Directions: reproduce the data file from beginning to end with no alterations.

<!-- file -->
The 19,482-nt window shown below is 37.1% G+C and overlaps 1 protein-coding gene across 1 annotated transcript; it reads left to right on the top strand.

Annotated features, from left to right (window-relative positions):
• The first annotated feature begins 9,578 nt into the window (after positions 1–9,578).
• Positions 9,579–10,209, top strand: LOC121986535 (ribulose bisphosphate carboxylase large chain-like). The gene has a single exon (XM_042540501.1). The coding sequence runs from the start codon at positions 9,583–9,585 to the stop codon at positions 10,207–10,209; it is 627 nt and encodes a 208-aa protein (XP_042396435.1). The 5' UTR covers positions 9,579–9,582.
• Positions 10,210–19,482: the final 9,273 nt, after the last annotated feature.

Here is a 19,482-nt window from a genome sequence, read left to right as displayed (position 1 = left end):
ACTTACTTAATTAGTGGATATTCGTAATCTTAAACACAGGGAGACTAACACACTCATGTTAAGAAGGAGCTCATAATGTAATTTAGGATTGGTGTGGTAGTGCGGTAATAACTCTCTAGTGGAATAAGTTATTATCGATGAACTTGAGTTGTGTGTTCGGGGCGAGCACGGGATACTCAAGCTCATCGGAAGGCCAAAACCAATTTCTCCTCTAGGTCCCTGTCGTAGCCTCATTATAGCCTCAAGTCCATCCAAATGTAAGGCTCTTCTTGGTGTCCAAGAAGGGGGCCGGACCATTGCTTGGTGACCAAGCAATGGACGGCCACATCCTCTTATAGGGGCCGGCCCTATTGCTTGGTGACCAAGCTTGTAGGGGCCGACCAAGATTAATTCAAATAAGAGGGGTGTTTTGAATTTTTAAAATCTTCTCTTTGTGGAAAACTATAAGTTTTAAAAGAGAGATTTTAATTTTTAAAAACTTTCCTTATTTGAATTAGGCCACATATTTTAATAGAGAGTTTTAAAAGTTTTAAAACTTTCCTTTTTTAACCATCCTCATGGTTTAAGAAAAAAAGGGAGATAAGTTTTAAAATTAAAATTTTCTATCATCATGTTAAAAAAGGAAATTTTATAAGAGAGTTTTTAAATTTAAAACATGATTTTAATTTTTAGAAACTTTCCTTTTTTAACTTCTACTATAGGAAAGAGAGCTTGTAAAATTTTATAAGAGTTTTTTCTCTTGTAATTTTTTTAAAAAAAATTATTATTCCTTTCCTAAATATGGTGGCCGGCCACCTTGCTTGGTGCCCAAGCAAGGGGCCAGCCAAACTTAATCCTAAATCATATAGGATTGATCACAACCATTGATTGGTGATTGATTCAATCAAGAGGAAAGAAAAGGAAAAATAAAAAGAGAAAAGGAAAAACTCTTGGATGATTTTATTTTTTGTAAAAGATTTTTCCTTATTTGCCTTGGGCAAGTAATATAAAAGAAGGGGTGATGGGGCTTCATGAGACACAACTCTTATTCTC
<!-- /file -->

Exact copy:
The 19,482-nt window shown below is 37.1% G+C and overlaps 1 protein-coding gene across 1 annotated transcript; it reads left to right on the top strand.

Annotated features, from left to right (window-relative positions):
• The first annotated feature begins 9,578 nt into the window (after positions 1–9,578).
• Positions 9,579–10,209, top strand: LOC121986535 (ribulose bisphosphate carboxylase large chain-like). The gene has a single exon (XM_042540501.1). The coding sequence runs from the start codon at positions 9,583–9,585 to the stop codon at positions 10,207–10,209; it is 627 nt and encodes a 208-aa protein (XP_042396435.1). The 5' UTR covers positions 9,579–9,582.
• Positions 10,210–19,482: the final 9,273 nt, after the last annotated feature.

Here is a 19,482-nt window from a genome sequence, read left to right as displayed (position 1 = left end):
ACTTACTTAATTAGTGGATATTCGTAATCTTAAACACAGGGAGACTAACACACTCATGTTAAGAAGGAGCTCATAATGTAATTTAGGATTGGTGTGGTAGTGCGGTAATAACTCTCTAGTGGAATAAGTTATTATCGATGAACTTGAGTTGTGTGTTCGGGGCGAGCACGGGATACTCAAGCTCATCGGAAGGCCAAAACCAATTTCTCCTCTAGGTCCCTGTCGTAGCCTCATTATAGCCTCAAGTCCATCCAAATGTAAGGCTCTTCTTGGTGTCCAAGAAGGGGGCCGGACCATTGCTTGGTGACCAAGCAATGGACGGCCACATCCTCTTATAGGGGCCGGCCCTATTGCTTGGTGACCAAGCTTGTAGGGGCCGACCAAGATTAATTCAAATAAGAGGGGTGTTTTGAATTTTTAAAATCTTCTCTTTGTGGAAAACTATAAGTTTTAAAAGAGAGATTTTAATTTTTAAAAACTTTCCTTATTTGAATTAGGCCACATATTTTAATAGAGAGTTTTAAAAGTTTTAAAACTTTCCTTTTTTAACCATCCTCATGGTTTAAGAAAAAAAGGGAGATAAGTTTTAAAATTAAAATTTTCTATCATCATGTTAAAAAAGGAAATTTTATAAGAGAGTTTTTAAATTTAAAACATGATTTTAATTTTTAGAAACTTTCCTTTTTTAACTTCTACTATAGGAAAGAGAGCTTGTAAAATTTTATAAGAGTTTTTTCTCTTGTAATTTTTTTAAAAAAAATTATTATTCCTTTCCTAAATATGGTGGCCGGCCACCTTGCTTGGTGCCCAAGCAAGGGGCCAGCCAAACTTAATCCTAAATCATATAGGATTGATCACAACCATTGATTGGTGATTGATTCAATCAAGAGGAAAGAAAAGGAAAAATAAAAAGAGAAAAGGAAAAACTCTTGGATGATTTTATTTTTTGTAAAAGATTTTTCCTTATTTGCCTTGGGCAAGTAATATAAAAGAAGGGGTGATGGGGCTTCATGAGACACAACTCTTATTCTC